Land Rover USA reported more than 1000 Range Rover sales in each of the last six months and in eight of the last nine months. Year-over-year volume has now increased in four consecutive months as well as in seven of the last eight months.
But it was the month of March in particular that drew special attention to the U.S. sales performance of one of the world’s best known high-end SUVs.
Land Rover reported 1996 Range Rover sales in America in March 2015, a 151%, 1202-unit year-over-year increase.
Three out of every ten Land Rovers sold last month in the U.S. were Range Rovers, a luxury SUV with a USD base price above $80,000 (and options which take the MSRP well beyond $140,000). Only Land Rover’s second-most-expensive model, the Range Rover Sport, sold more often, thanks to a 51% jump to 2646 March sales.
Range Rover Sport
Range Rover Evoque
The Range Rover outsold the whole Jaguar brand by 336 units and outsold Jaguar’s flagship, the XJ, by nearly five to one. The Infiniti QX80 trailed the Range Rover by 580 March sales. The Range Rover sold 82% more often than the steadily improving Lincoln Navigator.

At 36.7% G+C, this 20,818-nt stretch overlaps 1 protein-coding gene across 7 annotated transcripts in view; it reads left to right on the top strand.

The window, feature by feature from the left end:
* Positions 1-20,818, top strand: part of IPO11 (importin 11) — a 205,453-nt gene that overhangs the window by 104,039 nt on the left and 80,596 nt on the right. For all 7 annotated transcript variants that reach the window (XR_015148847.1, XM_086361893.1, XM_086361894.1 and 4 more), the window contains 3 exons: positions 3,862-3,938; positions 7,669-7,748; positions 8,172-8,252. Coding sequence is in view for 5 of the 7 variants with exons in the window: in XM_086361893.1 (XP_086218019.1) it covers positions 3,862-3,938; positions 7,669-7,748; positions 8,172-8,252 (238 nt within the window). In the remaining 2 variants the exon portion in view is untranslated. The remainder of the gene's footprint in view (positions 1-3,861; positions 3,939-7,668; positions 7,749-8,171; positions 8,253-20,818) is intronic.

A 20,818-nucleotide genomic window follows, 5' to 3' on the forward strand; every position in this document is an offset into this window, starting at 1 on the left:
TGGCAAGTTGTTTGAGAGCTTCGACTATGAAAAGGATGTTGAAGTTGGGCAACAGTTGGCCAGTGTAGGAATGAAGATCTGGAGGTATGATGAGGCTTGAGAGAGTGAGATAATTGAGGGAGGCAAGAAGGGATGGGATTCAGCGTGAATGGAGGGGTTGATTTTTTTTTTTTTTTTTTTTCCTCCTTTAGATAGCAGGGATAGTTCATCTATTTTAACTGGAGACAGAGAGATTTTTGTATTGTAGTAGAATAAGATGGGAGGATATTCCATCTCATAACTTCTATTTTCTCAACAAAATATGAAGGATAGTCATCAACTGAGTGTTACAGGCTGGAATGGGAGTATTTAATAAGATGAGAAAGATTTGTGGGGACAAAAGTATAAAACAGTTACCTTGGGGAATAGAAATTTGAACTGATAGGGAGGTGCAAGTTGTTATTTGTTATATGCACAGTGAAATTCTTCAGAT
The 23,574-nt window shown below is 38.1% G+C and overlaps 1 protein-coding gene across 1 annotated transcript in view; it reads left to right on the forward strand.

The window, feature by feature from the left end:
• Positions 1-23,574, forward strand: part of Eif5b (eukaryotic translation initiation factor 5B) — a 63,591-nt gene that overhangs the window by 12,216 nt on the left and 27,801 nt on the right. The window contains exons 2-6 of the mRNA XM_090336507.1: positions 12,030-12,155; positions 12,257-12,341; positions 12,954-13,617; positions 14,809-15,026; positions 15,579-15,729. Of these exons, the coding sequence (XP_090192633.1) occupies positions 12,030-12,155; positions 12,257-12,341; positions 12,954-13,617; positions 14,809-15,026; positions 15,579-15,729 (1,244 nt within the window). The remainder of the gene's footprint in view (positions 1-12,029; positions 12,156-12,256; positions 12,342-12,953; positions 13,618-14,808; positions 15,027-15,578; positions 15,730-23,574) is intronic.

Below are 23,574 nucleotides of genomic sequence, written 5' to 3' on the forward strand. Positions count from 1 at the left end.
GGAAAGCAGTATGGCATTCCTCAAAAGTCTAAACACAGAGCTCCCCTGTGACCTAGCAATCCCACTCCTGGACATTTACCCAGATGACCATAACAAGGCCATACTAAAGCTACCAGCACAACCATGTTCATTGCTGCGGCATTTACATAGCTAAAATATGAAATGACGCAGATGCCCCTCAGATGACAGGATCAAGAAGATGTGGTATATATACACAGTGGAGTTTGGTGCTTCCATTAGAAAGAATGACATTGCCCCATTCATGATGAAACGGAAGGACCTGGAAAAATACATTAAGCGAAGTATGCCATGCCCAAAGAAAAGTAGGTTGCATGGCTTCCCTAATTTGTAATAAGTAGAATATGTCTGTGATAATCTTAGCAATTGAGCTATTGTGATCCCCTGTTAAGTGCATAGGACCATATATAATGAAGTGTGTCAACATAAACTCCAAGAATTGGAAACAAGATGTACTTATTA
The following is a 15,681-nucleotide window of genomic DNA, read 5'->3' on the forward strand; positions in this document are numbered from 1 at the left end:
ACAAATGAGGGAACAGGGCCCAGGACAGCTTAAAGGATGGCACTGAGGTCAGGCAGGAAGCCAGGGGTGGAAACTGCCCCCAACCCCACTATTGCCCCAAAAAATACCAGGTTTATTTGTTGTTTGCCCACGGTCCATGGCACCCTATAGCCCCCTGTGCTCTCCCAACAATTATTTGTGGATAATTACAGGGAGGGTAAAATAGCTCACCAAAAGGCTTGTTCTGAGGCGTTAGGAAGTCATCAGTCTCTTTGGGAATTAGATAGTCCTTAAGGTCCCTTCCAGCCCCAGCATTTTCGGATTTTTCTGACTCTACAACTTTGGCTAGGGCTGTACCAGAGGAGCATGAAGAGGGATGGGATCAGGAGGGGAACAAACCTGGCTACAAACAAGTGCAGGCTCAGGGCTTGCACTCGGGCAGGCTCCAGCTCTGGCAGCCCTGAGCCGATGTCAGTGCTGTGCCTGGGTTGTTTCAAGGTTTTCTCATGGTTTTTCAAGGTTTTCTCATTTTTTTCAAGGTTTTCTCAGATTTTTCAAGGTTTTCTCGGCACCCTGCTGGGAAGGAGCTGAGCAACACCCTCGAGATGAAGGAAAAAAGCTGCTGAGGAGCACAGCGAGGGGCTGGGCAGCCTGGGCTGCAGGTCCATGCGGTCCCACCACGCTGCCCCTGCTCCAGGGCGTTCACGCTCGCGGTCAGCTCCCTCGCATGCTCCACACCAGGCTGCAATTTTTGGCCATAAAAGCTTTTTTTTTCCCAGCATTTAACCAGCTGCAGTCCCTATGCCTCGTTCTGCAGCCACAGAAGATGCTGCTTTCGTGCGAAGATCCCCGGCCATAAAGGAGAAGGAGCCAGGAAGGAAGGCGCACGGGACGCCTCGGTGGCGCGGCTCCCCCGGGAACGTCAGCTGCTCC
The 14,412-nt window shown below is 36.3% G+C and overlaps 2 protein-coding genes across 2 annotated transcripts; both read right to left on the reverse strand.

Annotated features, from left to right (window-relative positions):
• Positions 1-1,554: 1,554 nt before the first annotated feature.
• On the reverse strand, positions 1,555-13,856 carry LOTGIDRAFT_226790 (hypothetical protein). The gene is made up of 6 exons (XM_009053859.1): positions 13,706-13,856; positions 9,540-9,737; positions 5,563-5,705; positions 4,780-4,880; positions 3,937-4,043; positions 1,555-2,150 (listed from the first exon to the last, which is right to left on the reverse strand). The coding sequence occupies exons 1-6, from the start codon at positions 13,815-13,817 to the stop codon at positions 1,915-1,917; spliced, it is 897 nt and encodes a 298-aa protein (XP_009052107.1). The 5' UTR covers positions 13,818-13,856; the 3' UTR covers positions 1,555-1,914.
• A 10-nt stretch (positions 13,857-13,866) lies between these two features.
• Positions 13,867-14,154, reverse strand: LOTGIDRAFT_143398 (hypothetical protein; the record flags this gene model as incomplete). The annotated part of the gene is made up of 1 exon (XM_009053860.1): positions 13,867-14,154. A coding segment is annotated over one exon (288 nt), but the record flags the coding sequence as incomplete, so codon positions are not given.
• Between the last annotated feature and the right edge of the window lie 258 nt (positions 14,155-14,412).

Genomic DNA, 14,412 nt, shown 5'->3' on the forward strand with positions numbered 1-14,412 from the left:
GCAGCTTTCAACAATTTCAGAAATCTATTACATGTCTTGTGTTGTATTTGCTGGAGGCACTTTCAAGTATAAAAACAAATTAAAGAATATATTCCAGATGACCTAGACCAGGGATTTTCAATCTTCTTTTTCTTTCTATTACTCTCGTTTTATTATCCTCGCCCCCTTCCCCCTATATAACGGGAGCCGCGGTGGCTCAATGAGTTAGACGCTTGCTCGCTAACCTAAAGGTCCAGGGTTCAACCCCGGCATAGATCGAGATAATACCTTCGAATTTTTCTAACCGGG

Combined, the Toyota Land Cruiser, Lexus LX570, and Mercedes-Benz G-Class didn’t sell half as often as the Range Rover in March. High-end SUVs which outsold the Indo-Brit Range Rover all have distinctly lower base prices, from the Cadillac Escalade ($73K, 2758 March sales between standard and long-wheelbase derivatives) to the Mercedes-Benz GL-Class ($64K, 2365 March sales). Porsche Cayenne volume slipped 27% to 1364 units; the BMW X6 was up 58% to 587 March sales.
Yet more than the Range Rover’s ability to outsell a bevy of high-end SUVs (thanks to its first 1800+ month of sales since December 2005), the truly impressive thing about operating at a 2K monthly pace is the number of rather more mainstream (allegedly) vehicles outsold by the most costly Land Rover.
The Buick Regal, Ford Flex, GMC Yukon XL, and Mazda CX-9 are just some of the volume brand vehicles which didn’t sell as often as the Range Rover last month. Add to that list much talked about vehicles like the Mercedes-Benz GLA, Nissan Leaf, Cadillac CTS, Porsche Cayenne, BMW X1, and Land Rover’s own Range Rover Evoque.
As for the overarching brand, Land Rover says the brand “established a new March U.S. sales record with 6,778 units sold.” Five nameplates combined for a 54% YOY improvement. The Range Rover trio of nameplates generated 85% of the brand’s March U.S. volume.